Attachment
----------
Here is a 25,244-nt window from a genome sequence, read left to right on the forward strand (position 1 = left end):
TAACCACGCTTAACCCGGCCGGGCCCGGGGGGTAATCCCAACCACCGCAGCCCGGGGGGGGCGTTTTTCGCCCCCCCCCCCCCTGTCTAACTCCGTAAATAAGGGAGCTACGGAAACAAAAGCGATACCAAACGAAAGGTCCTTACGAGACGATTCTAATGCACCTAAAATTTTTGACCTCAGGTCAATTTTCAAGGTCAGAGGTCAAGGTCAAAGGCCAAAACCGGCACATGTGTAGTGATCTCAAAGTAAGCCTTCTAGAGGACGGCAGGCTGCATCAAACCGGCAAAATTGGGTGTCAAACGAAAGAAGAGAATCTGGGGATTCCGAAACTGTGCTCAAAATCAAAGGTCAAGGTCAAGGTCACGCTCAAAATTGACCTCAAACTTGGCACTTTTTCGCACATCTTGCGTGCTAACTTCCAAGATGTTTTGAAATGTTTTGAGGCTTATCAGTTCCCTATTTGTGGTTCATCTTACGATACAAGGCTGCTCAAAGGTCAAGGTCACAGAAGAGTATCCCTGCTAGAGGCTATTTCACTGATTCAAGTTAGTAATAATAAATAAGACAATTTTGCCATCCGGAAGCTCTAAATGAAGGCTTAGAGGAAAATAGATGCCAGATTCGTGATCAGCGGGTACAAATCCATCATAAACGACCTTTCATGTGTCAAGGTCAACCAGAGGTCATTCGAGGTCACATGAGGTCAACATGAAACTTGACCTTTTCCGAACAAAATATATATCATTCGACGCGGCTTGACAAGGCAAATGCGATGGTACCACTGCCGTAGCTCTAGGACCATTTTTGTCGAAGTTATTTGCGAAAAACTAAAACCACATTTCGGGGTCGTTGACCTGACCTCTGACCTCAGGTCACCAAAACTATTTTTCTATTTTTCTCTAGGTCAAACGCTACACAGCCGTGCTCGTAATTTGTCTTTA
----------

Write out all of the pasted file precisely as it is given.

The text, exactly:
Here is a 25,244-nt window from a genome sequence, read left to right on the forward strand (position 1 = left end):
TAACCACGCTTAACCCGGCCGGGCCCGGGGGGTAATCCCAACCACCGCAGCCCGGGGGGGGCGTTTTTCGCCCCCCCCCCCCCTGTCTAACTCCGTAAATAAGGGAGCTACGGAAACAAAAGCGATACCAAACGAAAGGTCCTTACGAGACGATTCTAATGCACCTAAAATTTTTGACCTCAGGTCAATTTTCAAGGTCAGAGGTCAAGGTCAAAGGCCAAAACCGGCACATGTGTAGTGATCTCAAAGTAAGCCTTCTAGAGGACGGCAGGCTGCATCAAACCGGCAAAATTGGGTGTCAAACGAAAGAAGAGAATCTGGGGATTCCGAAACTGTGCTCAAAATCAAAGGTCAAGGTCAAGGTCACGCTCAAAATTGACCTCAAACTTGGCACTTTTTCGCACATCTTGCGTGCTAACTTCCAAGATGTTTTGAAATGTTTTGAGGCTTATCAGTTCCCTATTTGTGGTTCATCTTACGATACAAGGCTGCTCAAAGGTCAAGGTCACAGAAGAGTATCCCTGCTAGAGGCTATTTCACTGATTCAAGTTAGTAATAATAAATAAGACAATTTTGCCATCCGGAAGCTCTAAATGAAGGCTTAGAGGAAAATAGATGCCAGATTCGTGATCAGCGGGTACAAATCCATCATAAACGACCTTTCATGTGTCAAGGTCAACCAGAGGTCATTCGAGGTCACATGAGGTCAACATGAAACTTGACCTTTTCCGAACAAAATATATATCATTCGACGCGGCTTGACAAGGCAAATGCGATGGTACCACTGCCGTAGCTCTAGGACCATTTTTGTCGAAGTTATTTGCGAAAAACTAAAACCACATTTCGGGGTCGTTGACCTGACCTCTGACCTCAGGTCACCAAAACTATTTTTCTATTTTTCTCTAGGTCAAACGCTACACAGCCGTGCTCGTAATTTGTCTTTA